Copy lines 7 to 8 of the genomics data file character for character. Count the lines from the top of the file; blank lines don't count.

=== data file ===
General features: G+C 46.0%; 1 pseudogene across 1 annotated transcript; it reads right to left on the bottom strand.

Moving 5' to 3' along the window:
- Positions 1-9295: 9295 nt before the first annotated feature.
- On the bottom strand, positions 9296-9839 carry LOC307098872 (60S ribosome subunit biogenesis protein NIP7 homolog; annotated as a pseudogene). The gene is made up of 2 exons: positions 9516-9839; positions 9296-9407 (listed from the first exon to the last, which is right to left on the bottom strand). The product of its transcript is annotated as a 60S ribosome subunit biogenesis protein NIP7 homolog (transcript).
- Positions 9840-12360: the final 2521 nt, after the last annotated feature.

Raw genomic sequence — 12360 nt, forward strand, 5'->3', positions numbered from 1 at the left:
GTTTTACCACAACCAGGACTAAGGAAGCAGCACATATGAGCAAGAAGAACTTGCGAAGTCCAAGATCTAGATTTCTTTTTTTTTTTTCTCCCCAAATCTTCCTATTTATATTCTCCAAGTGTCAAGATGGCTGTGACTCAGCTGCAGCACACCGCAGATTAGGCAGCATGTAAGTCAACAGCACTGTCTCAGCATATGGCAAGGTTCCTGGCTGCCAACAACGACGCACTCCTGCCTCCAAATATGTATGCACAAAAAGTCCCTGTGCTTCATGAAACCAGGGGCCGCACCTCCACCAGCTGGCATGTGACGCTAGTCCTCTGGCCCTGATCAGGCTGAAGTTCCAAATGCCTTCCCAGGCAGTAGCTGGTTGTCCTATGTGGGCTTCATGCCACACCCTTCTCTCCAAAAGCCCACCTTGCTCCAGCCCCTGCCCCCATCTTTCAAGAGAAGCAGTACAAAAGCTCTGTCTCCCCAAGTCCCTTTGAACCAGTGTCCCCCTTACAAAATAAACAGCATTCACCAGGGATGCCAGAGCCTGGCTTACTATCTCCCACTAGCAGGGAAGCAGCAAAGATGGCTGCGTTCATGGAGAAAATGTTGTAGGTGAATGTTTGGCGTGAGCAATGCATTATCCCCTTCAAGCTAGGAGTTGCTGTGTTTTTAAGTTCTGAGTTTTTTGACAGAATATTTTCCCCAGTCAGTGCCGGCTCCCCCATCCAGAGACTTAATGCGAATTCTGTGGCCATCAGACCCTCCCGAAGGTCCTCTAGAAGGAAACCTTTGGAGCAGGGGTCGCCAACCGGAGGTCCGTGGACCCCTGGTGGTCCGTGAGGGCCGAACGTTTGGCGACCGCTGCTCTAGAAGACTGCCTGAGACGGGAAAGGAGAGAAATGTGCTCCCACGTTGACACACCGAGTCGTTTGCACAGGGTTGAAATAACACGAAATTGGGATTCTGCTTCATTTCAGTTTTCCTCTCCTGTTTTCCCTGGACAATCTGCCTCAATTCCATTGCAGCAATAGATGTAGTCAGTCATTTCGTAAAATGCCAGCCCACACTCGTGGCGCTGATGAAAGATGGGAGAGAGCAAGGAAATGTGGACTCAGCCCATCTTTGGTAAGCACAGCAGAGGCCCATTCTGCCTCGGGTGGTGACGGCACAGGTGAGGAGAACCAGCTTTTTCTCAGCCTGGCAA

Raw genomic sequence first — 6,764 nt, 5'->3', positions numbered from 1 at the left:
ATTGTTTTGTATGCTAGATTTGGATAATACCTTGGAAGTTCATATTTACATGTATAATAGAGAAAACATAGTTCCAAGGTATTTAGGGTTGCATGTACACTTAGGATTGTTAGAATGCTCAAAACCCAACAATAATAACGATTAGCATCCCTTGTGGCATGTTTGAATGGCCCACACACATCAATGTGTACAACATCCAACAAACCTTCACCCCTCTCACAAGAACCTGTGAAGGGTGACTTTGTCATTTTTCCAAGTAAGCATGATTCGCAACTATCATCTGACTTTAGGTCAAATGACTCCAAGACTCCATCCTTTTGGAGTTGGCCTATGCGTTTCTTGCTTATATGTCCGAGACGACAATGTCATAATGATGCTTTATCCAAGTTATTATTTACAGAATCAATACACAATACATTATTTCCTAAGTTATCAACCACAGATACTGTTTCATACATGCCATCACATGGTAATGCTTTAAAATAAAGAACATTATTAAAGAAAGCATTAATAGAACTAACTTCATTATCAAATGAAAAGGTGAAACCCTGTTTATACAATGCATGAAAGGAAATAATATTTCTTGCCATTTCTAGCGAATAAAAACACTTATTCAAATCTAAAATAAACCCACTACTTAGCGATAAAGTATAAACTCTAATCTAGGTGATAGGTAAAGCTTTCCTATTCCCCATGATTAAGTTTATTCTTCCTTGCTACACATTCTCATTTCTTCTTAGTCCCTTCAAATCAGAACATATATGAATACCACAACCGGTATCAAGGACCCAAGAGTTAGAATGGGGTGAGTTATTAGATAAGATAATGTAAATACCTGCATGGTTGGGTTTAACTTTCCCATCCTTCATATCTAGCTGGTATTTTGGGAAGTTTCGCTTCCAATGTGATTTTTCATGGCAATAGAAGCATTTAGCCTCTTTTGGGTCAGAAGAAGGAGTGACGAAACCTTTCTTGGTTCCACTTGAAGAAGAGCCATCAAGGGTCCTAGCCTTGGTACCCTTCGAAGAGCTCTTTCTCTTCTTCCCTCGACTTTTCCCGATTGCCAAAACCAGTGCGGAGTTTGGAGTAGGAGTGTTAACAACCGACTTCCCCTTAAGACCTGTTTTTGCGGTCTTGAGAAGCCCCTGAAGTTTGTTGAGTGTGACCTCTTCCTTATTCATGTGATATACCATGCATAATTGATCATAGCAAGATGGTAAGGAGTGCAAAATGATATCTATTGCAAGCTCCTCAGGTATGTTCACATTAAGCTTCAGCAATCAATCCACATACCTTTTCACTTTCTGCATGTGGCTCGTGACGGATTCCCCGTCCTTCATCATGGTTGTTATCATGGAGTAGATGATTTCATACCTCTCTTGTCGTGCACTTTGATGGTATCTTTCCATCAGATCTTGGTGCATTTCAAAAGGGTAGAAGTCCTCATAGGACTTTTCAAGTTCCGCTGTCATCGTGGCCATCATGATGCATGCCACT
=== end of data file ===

GTTTTACCACAACCAGGACTAAGGAAGCAGCACATATGAGCAAGAAGAACTTGCGAAGTCCAAGATCTAGATTTCTTTTTTTTTTTTCTCCCCAAATCTTCCTATTTATATTCTCCAAGTGTCAAGATGGCTGTGACTCAGCTGCAGCACACCGCAGATTAGGCAGCATGTAAGTCAACAGCACTGTCTCAGCATATGGCAAGGTTCCTGGCTGCCAACAACGACGCACTCCTGCCTCCAAATATGTATGCACAAAAAGTCCCTGTGCTTCATGAAACCAGGGGCCGCACCTCCACCAGCTGGCATGTGACGCTAGTCCTCTGGCCCTGATCAGGCTGAAGTTCCAAATGCCTTCCCAGGCAGTAGCTGGTTGTCCTATGTGGGCTTCATGCCACACCCTTCTCTCCAAAAGCCCACCTTGCTCCAGCCCCTGCCCCCATCTTTCAAGAGAAGCAGTACAAAAGCTCTGTCTCCCCAAGTCCCTTTGAACCAGTGTCCCCCTTACAAAATAAACAGCATTCACCAGGGATGCCAGAGCCTGGCTTACTATCTCCCACTAGCAGGGAAGCAGCAAAGATGGCTGCGTTCATGGAGAAAATGTTGTAGGTGAATGTTTGGCGTGAGCAATGCATTATCCCCTTCAAGCTAGGAGTTGCTGTGTTTTTAAGTTCTGAGTTTTTTGACAGAATATTTTCCCCAGTCAGTGCCGGCTCCCCCATCCAGAGACTTAATGCGAATTCTGTGGCCATCAGACCCTCCCGAAGGTCCTCTAGAAGGAAACCTTTGGAGCAGGGGTCGCCAACCGGAGGTCCGTGGACCCCTGGTGGTCCGTGAGGGCCGAACGTTTGGCGACCGCTGCTCTAGAAGACTGCCTGAGACGGGAAAGGAGAGAAATGTGCTCCCACGTTGACACACCGAGTCGTTTGCACAGGGTTGAAATAACACGAAATTGGGATTCTGCTTCATTTCAGTTTTCCTCTCCTGTTTTCCCTGGACAATCTGCCTCAATTCCATTGCAGCAATAGATGTAGTCAGTCATTTCGTAAAATGCCAGCCCACACTCGTGGCGCTGATGAAAGATGGGAGAGAGCAAGGAAATGTGGACTCAGCCCATCTTTGGTAAGCACAGCAGAGGCCCATTCTGCCTCGGGTGGTGACGGCACAGGTGAGGAGAACCAGCTTTTTCTCAGCCTGGCAA

Raw genomic sequence first — 6,764 nt, 5'->3', positions numbered from 1 at the left: